What to do with bluebells after flowering to ensure their pretty blooms keep adorning your garden year after year

The fool-proof guide to post-flowering bluebell care approved by gardening experts

(Image credit: Getty Images/robert reader)

In recent weeks, many have found their gardens blooming with bluebells to their surprise sparking something of a craze for these dainty blue flowers. So if you have bluebells in your garden ( intentionally or accidentally!) and want to keep it that way over the years to come, you will need to know what to do with bluebells after flowering to make sure they stay healthy and keep coming back.

These delicate blooms are not only pretty to look at but they are also an essential British wildflower that provides nectar for local pollinators during springtime. So whether you’ve figured out how to plant bluebell bulbs and started growing them intentionally or they've spread to your outdoor space through their seeds, we recommend keeping them there.

knowing what to do with them after they finish flowering is an important part of bluebell care. Doing the wrong thing could end up killing off your pretty and sweet bluebells. So this is what our gardening experts recommend you do instead.

A bluebell meadow

(Image credit: Future PLC/Alun Callender)

What to do with bluebells after flowering

Similarly to what to do with daffodils after flowering, caring for bluebells after they finish flowering is an exercise in patience. They usually finish blooming and start dying off around early May, enjoying their peak during April and the start of May, depending on the weather.

When they are past this stage, their spent flowers can be deadheaded almost straight away.

‘When the bluebells have stopped flowering, you can remove the dead blooms to stop the plant from putting energy into making seeds,’ says Fiona Jenkins, gardening expert at MyJobQuote.co.uk, the UK’s leading trades matching site.

This will also prevent the plant from spreading through the seeds to areas of your garden where you don’t want bluebell growth.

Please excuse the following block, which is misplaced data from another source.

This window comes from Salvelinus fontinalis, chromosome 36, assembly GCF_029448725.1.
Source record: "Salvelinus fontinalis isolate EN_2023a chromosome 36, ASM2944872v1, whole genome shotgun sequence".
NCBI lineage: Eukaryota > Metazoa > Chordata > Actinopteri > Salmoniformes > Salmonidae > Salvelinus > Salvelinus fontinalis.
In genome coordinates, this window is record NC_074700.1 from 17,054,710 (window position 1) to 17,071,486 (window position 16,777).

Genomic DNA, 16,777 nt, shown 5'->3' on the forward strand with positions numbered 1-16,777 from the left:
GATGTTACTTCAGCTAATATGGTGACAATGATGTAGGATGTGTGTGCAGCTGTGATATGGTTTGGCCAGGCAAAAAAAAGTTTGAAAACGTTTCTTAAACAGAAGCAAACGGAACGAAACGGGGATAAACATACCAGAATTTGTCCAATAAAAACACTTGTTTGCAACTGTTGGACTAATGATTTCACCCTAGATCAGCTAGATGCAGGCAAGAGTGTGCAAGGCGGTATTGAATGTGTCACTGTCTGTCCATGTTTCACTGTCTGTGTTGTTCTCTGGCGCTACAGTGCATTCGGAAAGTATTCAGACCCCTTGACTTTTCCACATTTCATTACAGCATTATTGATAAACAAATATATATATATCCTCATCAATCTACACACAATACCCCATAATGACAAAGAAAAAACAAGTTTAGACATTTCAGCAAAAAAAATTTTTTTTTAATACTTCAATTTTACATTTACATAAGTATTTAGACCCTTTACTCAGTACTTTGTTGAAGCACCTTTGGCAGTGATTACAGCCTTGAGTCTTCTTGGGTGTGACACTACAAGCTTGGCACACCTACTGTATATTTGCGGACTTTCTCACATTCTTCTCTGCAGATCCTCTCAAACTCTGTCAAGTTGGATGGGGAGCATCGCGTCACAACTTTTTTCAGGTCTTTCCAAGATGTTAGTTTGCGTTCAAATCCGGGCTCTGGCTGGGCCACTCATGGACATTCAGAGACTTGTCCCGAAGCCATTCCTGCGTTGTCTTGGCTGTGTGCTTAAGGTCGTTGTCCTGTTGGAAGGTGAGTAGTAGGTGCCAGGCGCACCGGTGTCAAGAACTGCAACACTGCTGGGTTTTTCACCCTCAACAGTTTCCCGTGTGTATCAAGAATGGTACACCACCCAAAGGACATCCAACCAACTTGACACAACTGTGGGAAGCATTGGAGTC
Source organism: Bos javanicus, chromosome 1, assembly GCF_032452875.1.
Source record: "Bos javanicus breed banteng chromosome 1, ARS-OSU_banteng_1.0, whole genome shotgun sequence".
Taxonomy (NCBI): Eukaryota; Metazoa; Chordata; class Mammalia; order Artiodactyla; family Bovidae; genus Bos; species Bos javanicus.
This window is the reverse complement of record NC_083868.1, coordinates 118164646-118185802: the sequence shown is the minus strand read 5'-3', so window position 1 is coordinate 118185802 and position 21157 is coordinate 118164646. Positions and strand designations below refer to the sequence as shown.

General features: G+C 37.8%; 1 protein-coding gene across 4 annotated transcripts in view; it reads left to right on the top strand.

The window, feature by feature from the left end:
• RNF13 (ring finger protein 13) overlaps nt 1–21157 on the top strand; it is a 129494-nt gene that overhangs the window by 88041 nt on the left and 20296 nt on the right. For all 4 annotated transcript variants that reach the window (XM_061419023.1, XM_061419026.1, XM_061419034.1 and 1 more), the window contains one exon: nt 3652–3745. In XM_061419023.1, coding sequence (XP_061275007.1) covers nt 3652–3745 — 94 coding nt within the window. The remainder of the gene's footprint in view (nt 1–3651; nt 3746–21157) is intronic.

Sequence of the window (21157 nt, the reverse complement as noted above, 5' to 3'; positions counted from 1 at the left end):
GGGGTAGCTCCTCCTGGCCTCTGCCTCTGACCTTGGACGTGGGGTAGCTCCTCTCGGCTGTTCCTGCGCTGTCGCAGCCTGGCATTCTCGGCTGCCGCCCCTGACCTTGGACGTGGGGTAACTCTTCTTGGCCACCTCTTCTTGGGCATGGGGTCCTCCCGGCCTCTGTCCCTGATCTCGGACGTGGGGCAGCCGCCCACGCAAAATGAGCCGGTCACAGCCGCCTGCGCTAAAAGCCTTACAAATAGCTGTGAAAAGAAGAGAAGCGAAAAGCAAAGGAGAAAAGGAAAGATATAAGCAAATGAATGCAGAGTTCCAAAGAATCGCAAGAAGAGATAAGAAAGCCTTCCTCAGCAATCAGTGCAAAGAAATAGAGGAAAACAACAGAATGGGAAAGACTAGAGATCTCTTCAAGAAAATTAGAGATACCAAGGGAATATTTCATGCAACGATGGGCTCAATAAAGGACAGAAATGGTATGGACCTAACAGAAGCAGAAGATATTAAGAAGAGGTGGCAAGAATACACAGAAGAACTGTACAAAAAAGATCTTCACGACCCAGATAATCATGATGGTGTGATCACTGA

Fiona Jenkins
Fiona Jenkins

Fiona Jenkins is a UK-based landscaper with over twenty five years of experience in the industry. As a gardening expert for MyJobQuote, one of the UK's top trades-matching sites.

A vase of bluebells with a stack of plates, teacups and a teapot

(Image credit: Future PLC/Heather Dixon)

Leave the foliage as is

But when it comes to the leaves, that’s a whole different story as they should be left intact until they wilt on their own, as is the case with what to do with tulips after flowering.

‘Leave the bluebells’ foliage as it is instead of cutting it off,’ says Petar Ivanov, Fantastic Gardeners' gardening expert. ‘This way, by the time the leaves die, they’ll gather strength through photosynthesis and this will allow them to re-grow healthier in the future. Also, if they’re on your lawn, avoid mowing it until they’ve completely died off.’

‘Cutting them too soon will prevent them from photosynthesising and storing energy over the winter and the plant will die,' adds Fiona. 'You will know when the foliage has died off as it will become slimy and is easy to remove from the ground.’

For this, it’s recommended to wear garden gloves like these ones from Amazon since ‘bluebells can irritate your skin,’ as Fiona warns.

Petar Ivanov portrait
Petar Ivanov

Petar Ivanov is one of the company's top-performing experts and manages over six teams of gardeners, delivering stunning landscape results and fostering a deep connection with nature through his work.


(Image credit: Future PLC/Alun Callender)


Should I pull up dead bluebells?

‘It’s not necessary to pull dead bluebells up unless you don’t want them to regrow the next year. You’ll only need to deadhead their spent flowers if you want to prevent them from spreading their seeds,’ Petar explains.

Bluebells growing near a stream

(Image credit: Future PLC/Polly Eltes)

Do bluebells come back every year?

Bluebells are a perennial plant so if you follow the tips here, they will keep coming back every spring to decorate your garden with their beautiful blue blooms.

‘Bluebells are perennials which means that they will bloom every year. During the spring they soak up energy from the sun to store in their bulbs in preparation for flowering again the next year,’ Fiona says.

With this advice there is no reason why your bluebells shouldn’t come stronger and better next year and the one after that.

News Writer

Sara Hesikova has been Ideal Home’s News Writer since July 2023, bringing the Ideal Home’s readership breaking news stories from the world of home decor and interiors, as well as trend-led pieces, shopping round-ups and more. Graduating from London College of Fashion with a bachelor’s degree in fashion journalism in 2016, she got her start in niche fashion and lifestyle magazines like Glass and Alvar as a writer and editor before making the leap into interiors, working with the likes of 91 Magazine and copywriting for luxury bed linen brand Yves Delorme among others. She feels that fashion and interiors are intrinsically connected – if someone puts an effort into what they wear, they most likely also care about what they surround themselves with.